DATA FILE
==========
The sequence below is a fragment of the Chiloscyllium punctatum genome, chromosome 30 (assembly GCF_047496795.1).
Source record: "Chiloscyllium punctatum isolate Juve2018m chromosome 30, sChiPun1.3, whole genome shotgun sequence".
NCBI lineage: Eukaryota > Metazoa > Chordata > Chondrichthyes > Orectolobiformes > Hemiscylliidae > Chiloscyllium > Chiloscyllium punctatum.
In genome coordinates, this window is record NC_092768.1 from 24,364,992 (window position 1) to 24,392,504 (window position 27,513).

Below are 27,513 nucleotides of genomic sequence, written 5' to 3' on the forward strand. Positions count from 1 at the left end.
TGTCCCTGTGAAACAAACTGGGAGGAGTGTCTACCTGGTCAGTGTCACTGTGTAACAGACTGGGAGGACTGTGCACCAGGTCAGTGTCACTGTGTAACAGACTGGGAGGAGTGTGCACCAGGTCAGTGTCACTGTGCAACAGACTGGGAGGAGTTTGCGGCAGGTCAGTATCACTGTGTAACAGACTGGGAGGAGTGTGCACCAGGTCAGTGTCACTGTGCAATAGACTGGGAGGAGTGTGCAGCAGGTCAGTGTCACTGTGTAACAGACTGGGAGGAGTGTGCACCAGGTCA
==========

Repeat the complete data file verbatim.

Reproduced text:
The sequence below is a fragment of the Chiloscyllium punctatum genome, chromosome 30 (assembly GCF_047496795.1).
Source record: "Chiloscyllium punctatum isolate Juve2018m chromosome 30, sChiPun1.3, whole genome shotgun sequence".
NCBI lineage: Eukaryota > Metazoa > Chordata > Chondrichthyes > Orectolobiformes > Hemiscylliidae > Chiloscyllium > Chiloscyllium punctatum.
In genome coordinates, this window is record NC_092768.1 from 24,364,992 (window position 1) to 24,392,504 (window position 27,513).

Below are 27,513 nucleotides of genomic sequence, written 5' to 3' on the forward strand. Positions count from 1 at the left end.
TGTCCCTGTGAAACAAACTGGGAGGAGTGTCTACCTGGTCAGTGTCACTGTGTAACAGACTGGGAGGACTGTGCACCAGGTCAGTGTCACTGTGTAACAGACTGGGAGGAGTGTGCACCAGGTCAGTGTCACTGTGCAACAGACTGGGAGGAGTTTGCGGCAGGTCAGTATCACTGTGTAACAGACTGGGAGGAGTGTGCACCAGGTCAGTGTCACTGTGCAATAGACTGGGAGGAGTGTGCAGCAGGTCAGTGTCACTGTGTAACAGACTGGGAGGAGTGTGCACCAGGTCA